Samsung Finds a Buyer for Canceled Ocean Rig Drillship
Italian offshore services company Saipem has bought the seventh-gen drillship Santorini from Samsung Heavy Industries for a deeply-discounted cash price of $230 million, unwinding one of the last of the yard's canceled offshore orders.
The Santorini was one of two unwanted drillships that SHI has been seeking to dispose of, and the decision by Saipem to exercise the purchase option will come as a relief for the South Korean shipbuilder.
The drillship, together with sister ship Ocean Rig Crete, was originally ordered by defunct contractor Ocean Rig in an ill-timed deal in 2014, just before the oil market downturn. Ocean Rig went bankrupt in 2017, and it was bought by Transocean in 2018, along with the rights to the Crete and the Santorini.
In 2019, seeing limited prospects for a swift market recovery, Transocean canceled the orders for Santorini and Crete for an estimated savings of $1.1 billion. Samsung was left holding both ships.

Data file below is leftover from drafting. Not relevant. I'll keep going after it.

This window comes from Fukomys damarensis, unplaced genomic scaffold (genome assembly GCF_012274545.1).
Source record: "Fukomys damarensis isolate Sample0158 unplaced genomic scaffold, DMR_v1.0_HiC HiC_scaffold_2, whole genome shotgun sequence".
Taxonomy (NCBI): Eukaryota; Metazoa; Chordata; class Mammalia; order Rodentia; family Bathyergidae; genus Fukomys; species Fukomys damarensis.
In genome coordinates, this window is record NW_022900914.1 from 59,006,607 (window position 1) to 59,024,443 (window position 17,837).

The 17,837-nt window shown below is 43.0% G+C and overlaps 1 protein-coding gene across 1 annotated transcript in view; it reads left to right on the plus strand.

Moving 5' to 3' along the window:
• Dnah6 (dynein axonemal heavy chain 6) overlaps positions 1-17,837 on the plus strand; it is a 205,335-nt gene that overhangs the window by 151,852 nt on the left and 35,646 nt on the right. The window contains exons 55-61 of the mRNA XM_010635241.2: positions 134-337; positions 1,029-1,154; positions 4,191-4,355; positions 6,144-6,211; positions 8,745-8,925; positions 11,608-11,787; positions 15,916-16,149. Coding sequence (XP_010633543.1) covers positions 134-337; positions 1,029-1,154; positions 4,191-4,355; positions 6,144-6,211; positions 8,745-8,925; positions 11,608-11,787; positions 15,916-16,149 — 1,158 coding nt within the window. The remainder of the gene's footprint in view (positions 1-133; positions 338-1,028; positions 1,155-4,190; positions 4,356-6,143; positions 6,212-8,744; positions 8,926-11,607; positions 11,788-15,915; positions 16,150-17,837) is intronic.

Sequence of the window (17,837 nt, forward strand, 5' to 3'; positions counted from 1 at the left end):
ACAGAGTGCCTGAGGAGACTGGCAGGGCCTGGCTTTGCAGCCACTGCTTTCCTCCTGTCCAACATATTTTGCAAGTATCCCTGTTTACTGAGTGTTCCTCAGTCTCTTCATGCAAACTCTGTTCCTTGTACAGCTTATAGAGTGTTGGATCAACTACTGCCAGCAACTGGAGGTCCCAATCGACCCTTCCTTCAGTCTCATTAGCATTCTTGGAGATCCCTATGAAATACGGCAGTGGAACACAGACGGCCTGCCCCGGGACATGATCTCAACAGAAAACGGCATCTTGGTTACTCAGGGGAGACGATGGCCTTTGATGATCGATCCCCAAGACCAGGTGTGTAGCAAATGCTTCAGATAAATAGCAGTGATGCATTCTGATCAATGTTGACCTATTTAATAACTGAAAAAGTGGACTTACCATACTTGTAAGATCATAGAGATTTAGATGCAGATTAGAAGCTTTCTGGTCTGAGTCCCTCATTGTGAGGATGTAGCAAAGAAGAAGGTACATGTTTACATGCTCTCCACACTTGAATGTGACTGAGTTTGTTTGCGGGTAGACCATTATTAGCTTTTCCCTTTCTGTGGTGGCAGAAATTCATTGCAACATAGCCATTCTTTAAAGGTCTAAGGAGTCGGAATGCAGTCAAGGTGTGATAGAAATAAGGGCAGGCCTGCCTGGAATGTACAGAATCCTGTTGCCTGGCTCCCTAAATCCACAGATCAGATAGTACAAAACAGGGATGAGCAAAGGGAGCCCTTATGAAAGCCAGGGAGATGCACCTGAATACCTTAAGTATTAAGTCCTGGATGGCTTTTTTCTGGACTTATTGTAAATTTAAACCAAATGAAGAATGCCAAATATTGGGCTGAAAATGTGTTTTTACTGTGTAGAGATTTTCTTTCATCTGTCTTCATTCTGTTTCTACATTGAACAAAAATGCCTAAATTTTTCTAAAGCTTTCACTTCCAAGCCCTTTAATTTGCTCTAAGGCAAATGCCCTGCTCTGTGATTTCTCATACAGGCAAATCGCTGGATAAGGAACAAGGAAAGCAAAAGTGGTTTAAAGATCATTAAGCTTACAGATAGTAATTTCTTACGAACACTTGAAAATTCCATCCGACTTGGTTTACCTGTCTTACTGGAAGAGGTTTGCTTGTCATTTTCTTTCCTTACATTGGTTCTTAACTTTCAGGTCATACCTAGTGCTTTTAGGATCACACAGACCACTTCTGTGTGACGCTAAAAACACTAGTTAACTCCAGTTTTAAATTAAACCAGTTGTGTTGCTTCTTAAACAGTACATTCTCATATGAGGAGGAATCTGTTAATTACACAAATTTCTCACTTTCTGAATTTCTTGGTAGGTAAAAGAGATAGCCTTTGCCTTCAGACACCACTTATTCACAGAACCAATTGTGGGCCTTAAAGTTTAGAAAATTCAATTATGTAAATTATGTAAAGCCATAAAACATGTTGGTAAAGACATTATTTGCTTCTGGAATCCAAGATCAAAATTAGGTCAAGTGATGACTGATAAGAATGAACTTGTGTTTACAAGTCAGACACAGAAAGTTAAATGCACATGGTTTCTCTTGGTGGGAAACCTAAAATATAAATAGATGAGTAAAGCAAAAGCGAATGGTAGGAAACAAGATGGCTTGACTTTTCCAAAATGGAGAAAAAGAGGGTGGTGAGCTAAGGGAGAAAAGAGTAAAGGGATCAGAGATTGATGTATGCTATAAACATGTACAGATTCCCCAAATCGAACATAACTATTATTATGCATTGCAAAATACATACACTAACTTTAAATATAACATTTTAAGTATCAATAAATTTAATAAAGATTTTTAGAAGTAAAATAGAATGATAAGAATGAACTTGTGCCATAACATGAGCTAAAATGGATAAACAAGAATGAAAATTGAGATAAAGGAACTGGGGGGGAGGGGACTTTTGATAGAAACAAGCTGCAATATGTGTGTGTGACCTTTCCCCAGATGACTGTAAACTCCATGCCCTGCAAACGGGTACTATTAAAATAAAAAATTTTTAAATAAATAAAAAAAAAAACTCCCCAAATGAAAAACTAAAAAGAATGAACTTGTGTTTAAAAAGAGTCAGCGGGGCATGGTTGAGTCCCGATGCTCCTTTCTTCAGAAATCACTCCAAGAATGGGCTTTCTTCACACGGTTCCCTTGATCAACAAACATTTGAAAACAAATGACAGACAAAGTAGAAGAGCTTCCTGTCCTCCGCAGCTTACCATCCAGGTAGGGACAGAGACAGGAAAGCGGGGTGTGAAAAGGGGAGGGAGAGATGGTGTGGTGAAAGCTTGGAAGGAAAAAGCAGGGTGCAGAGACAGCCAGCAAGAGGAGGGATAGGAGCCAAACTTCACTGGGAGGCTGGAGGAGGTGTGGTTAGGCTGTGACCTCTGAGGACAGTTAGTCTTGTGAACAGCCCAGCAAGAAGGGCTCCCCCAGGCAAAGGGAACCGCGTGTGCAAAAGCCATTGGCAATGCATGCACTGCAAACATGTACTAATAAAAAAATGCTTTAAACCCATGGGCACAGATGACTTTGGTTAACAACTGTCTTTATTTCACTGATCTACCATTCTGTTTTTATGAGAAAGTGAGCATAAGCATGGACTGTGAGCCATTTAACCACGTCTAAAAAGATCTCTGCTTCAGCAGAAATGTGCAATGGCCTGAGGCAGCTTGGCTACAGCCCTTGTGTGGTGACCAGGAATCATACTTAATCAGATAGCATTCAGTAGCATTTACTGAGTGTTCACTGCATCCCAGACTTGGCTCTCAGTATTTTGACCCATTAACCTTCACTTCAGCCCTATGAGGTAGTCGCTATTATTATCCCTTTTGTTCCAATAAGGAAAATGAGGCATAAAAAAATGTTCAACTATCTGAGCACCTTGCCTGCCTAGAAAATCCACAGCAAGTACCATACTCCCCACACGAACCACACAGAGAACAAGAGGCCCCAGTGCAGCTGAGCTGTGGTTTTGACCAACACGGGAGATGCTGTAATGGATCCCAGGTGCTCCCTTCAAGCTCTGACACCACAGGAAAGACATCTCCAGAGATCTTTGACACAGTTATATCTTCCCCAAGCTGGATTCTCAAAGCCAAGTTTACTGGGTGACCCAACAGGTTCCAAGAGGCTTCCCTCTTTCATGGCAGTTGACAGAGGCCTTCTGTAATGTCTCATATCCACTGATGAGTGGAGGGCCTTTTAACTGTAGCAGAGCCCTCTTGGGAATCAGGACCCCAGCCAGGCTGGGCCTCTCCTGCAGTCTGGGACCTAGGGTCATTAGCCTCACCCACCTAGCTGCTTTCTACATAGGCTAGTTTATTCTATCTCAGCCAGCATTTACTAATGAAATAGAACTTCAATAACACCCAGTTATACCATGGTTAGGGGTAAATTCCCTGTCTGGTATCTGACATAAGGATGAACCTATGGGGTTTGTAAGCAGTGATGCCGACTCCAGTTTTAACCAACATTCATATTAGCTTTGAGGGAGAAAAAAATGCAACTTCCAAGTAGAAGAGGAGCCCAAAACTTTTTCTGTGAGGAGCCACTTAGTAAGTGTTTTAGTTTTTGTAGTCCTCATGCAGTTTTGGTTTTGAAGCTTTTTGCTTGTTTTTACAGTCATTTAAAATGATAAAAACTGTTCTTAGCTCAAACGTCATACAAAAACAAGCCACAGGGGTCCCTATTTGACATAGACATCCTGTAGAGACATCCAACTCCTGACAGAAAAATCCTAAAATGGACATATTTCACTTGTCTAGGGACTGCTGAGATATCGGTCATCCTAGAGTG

The company found takers for both vessels in 2021. An option to finish and buy Crete was arranged with Stena Drilling, and Santorini was finished up and leased to Saipem on a bareboat-charter basis.
Santorini's charter included an option to purchase, which Saipem has now exercised. The offshore oil and gas industry is finally on an upswing, and day rates for drillships have risen above $400,000 per day - high enough to justify the favorable $230 million cash purchase price. The newly-finished vessel was worth more than twice as much at the time of its order.
According to Saipem, the decision to invest in the drillship is based on an expected return on investment of over 15 percent, with a payback period of five years. Saipem is sitting on a $1.5 billion backlog of contracts, its most in six years, and its fleet commitment stands at 80 percent for 2023 and about 60 percent for 2024.
Saipem says is in talks with its clients in areas of potential use of the Santorini and more announcements are expected soon.